Where have you traveled in Honduras? What was your favorite place?
I have been to many places around Honduras including Copan Ruinas, Santa Rosa de Copan, Gracias Lempira, Tegucigalpa, and Lago de Yojoa. I’m also super pumped that BECA is having a retreat at the beach this weekend so I’ll get to experience that for the first time here! Traveling is one of my favorite things to do here. My favorite place to travel is probably Copan Ruinas; there’s tons of great food, cute shops, and beautiful scenery!
is your typical weekend like?
When I’m not traveling, I usually spend my weekends relaxing with my roommates here at ADJ. We play a lot of Euchre and there’s usually always someone baking something. There are always activities going on in the hogar, so weekends are a great time to hang out with the kids outside of school. Other than that, weekends are a great time to catch up on pila washing and cleaning the house.
is your favorite part of the day or class to teach?
My favorite part of the day is the mornings here at ADJ. The second I walk out my front door I can count on a beautiful sunrise awaiting me. Everything is very peaceful at that time, and it makes me feel refreshed, calm and ready to start the day.
would you describe your class?
I have a lot of different personalities in my class, and I love them all! I would say that I have more of a relaxed class that normally behaves really well. Something they have in common is that they are all very loving and like to show me that love with tons of hugs!
What’s the funniest thing a student has ever said?
There is a student in my class that loves the movie Little Rascals. He sings this song to me every day… “You are so beautiful… for me!!! I can see!!!” with so much emotion. I don’t have the heart to tell him he has the words wrong.
What is a challenging aspect of living in Honduras?
The most challenging part of living here for me is the water shortages. It can be very frustrating to have to wait to take a shower or do laundry. I definitely took for granted the access to water I had living in the US, whereas here it is considered a luxury to have running water every day.
How do you relax when not in school?
While not in school, I like to listen to music, watch Netflix, or go on walks to Pozas or the cross to decompress. Being here at ADJ means not a whole lot of personal space or transportation, so you really have to make the most of what you’re given!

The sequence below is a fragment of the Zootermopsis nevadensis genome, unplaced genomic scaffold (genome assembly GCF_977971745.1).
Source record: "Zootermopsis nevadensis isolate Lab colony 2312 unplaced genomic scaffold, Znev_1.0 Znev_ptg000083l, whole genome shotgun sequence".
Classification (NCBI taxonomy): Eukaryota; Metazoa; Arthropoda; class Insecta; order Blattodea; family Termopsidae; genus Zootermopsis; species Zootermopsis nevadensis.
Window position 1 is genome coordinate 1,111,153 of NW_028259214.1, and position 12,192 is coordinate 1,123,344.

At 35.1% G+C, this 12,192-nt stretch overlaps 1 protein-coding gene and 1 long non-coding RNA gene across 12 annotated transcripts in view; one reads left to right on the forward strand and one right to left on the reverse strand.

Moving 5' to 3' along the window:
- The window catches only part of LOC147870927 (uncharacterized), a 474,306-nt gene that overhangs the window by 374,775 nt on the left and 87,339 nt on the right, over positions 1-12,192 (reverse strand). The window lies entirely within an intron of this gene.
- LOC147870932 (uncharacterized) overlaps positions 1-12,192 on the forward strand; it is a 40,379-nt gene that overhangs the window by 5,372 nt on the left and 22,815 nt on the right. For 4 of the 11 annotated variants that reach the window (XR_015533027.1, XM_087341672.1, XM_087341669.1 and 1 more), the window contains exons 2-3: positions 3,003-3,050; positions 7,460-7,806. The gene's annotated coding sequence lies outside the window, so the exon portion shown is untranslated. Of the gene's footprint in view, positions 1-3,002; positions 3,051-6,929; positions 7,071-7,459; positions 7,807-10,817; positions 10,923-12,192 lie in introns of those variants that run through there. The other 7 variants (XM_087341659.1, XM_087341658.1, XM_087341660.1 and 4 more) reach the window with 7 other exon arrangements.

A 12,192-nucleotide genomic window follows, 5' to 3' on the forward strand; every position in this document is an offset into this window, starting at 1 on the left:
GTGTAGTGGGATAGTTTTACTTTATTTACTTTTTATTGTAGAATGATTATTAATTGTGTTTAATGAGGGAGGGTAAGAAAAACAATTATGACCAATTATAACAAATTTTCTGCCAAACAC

How would you describe the experience of working with BECA and living in Honduras for someone thinking about applying?
I am often at a loss for words when I try describing my time here in Honduras working for BECA. There are some things that just wouldn’t make sense if I were to simply try to explain, I feel that they need to be seen or heard. Nothing about this experience is easy. It’s actually the most difficult thing I’ve ever done in my life. There are high highs and low lows. But it is also the best decision I’ve made thus far in my life. Honduras is an incredibly special place with some of the most amazing people I have ever met. I would say that no two experiences here are the same, but all in all it is so worth it and you get so much more than you give.
What makes Amigos de Jesus unique?
At ADJ teachers have a special bond with the students that is hard to find. Not only do we teach our kids, but we get to actually live with them. It’s great to have time to not only act as a disciplinarian or educator, but to just enjoy the kids company and play around. Additionally, there is something unique in the peacefulness that ADJ radiates. The beauty in the nature that surrounds us is almost unreal.
What’s your favorite Honduran food?
BALEADAS! What else?
How did you find out about BECA?
I was looking into volunteer opportunities in Latin America and one day received an email from a BECA alumni explaining the mission and vision of BECA. I found it to be a great fit and couldn’t be happier with my decision to join.
What motivated you to volunteer for a year in Honduras?
I decided to volunteer for a year in Honduras because I was sick of following the same day-to-day routine. A new place and culture sounded really exciting to me, and I also wanted to improve my Spanish skills. I had also been on a few mission trips around Latin America and really felt a strong connection to the warm and welcoming culture. Since I was a senior in high school I knew I wanted to do something like this and I’m really proud to say that I made it a reality!
What did your family and friends say when you decided to move to Honduras?
I don’t really think they were very surprised. I’ve always had a fascination with the Spanish language and culture. Of course my parents were a bit skeptical due to the media’s portrayal of Honduras as a violent and dangerous place, but they ultimately trusted in God that His will would be realized.
How is life in Honduras different for you than life at home?
I would argue that that there aren’t very many similarities at all. My habits and routines at home were vastly different than they are here. Living and working with the same eight people is like nothing I’ve ever experienced before, and brings its own set benefits and hardships. At home, I had many more outlets than I have here, so I’ve learned to get creative!
How was your first day of class compared to where you are now?
I was terrified on my first day of classes. I had no past experience teaching and was honestly extremely stressed that I was going to be a complete failure. I look back on that day now and laugh, I’ve learned so much and grown in so many ways. I feel very comfortable in the classroom and truly look forward to teaching my students each day!